Home Flipping Is Back in a Big Way

Photo of author

(Newswire.net — March 18, 2016) — Last year was very good for real estate compared to what we’ve seen in the last decade. Home prices have risen, banks have become more willing to lend, and consumers are more willing to borrow. With this rise in the housing market also comes increased house flipping.

For those who haven’t watched shows on HGTV, house flipping is defined as purchasing a home for a low price, fixing it up, and selling it again within a 12-month period for a higher profit. For some, it’s a hobby, while, for others, it’s a way of life.

The Market Has Flipped

Recent reports are showing that the numbers involved in house flipping, from the number of people involved to the profits made, were the highest they’ve been in nearly a decade, and it’s continuing to grow, according to RealtyTrac. Flipped houses made up 5.5 percent of all property sales last year, and the trade as a whole has increased by 75 percent in the United States. The average flipped home yielded a gross profit of $55,000 nationwide, the highest it’s been in 11 years.

“As confidence in the housing recovery spreads, more real estate investors and would-be real estate investors are hopping on the home flipping bandwagon,” said Daren Blomquist, senior vice president at RealtyTrac. “Not only is the share of home flips on the rise again, but we also see the flipping trend trickling down to smaller investors who are completing fewer flips per year.”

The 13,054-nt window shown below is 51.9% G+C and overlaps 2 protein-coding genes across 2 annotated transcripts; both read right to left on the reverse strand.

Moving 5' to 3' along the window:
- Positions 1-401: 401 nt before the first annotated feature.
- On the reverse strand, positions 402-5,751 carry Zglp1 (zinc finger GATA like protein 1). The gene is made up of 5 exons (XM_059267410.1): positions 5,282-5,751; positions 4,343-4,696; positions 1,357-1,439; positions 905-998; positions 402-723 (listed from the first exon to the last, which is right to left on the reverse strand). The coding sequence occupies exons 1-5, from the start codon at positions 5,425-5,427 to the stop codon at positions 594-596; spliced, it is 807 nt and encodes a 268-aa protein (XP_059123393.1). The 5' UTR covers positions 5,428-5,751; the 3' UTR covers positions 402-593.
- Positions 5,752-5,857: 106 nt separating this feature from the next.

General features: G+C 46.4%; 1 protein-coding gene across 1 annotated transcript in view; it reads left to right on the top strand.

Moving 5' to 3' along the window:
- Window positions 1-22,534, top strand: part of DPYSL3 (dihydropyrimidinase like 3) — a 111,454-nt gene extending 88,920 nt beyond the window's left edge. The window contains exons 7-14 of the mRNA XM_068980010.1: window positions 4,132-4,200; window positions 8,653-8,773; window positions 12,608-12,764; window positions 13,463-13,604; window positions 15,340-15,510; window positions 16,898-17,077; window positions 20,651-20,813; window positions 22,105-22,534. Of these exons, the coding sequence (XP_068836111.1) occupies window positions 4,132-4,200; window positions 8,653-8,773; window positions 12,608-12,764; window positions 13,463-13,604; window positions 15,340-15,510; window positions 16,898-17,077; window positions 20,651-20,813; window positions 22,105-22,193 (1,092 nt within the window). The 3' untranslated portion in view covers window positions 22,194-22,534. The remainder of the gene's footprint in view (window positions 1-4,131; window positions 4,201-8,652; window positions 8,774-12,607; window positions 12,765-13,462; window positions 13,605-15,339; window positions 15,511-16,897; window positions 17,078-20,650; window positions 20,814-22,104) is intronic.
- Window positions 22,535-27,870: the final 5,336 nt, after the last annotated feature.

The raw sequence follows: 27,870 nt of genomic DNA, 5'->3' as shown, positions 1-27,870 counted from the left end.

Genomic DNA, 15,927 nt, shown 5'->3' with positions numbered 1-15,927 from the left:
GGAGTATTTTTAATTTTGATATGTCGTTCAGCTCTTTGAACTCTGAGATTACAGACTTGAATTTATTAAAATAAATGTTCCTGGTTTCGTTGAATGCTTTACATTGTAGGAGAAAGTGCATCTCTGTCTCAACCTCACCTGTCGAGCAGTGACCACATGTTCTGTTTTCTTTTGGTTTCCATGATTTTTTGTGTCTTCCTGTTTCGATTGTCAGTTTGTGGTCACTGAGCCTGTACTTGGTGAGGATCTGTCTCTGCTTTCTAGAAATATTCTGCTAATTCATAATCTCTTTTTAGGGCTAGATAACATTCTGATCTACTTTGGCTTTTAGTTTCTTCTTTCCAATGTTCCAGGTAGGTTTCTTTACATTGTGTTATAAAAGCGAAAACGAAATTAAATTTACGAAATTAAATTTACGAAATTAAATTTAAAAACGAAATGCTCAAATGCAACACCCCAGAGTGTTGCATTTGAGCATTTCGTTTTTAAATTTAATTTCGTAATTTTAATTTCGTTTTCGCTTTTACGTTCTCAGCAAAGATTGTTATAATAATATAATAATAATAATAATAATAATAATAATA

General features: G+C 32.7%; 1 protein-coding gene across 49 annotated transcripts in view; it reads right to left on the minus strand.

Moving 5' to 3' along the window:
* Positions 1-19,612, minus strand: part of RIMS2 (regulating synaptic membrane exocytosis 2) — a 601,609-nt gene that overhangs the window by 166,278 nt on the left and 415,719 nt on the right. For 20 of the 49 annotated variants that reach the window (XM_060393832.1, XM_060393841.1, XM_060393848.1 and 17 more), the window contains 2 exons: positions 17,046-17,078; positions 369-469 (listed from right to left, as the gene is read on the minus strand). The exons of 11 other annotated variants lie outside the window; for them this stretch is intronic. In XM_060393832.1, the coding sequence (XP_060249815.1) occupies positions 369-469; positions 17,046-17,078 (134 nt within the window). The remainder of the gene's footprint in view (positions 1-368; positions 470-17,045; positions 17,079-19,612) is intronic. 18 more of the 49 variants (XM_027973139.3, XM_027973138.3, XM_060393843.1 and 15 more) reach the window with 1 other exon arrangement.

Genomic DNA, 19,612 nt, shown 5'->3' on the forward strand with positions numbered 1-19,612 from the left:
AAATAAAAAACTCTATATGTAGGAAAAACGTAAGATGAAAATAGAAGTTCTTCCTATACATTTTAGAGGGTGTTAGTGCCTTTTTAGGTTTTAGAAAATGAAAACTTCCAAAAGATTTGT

This is thanks to a blooming housing market. It’s the steadiest the market has been in a decade, and last year’s numbers show amazing promise for what’s coming in the real estate market. Median home prices were up 7.3 percent last year, which has house flippers and sellers everywhere thrilled at the monetary prospects.

Is This a Good Thing?

For the here and now, house flipping trends seem to be positive. They’re encouraging both buyers and sellers to put more money into the real estate market, which will help to stabilize the economy more than anything.

However, this high may be short lived. The insane success stories of the past are encouraging more and more people to invest, which could lead to oversaturation. Competition may become so fierce that it will be difficult for anyone to make a profit.

The concern is that housing prices are rising too fast to be sustainable. There’s a short supply of homes for sale now, and it won’t last forever. Home flipping can lead to over inflation, pushing prices artificially higher until they break. 

“When home flipping numbers go up, it is usually an indication that the housing market is in trouble,” said Matthew Gardner, chief economist at Windermere Real Estate in Seattle, who was quoted in the RealtyTrac report.

Despite risks, there isn’t any imminent danger. “The market is becoming overvalued, but we are not in a bubble. If we look at the differences between today and the mid-2000’s it was driven by speculative activity, lot of highly leveraged and equity extraction, most of those factors are not there today.” says Sam Khater of CoreLogic.

The home flipping trends will likely continue, despite warnings for the future economy. The positive side is a market like this has a natural way of putting things right again. Home prices aren’t in danger of breaking just yet; so for now, it’s best for house flippers and real estate agents to see where this trend goes.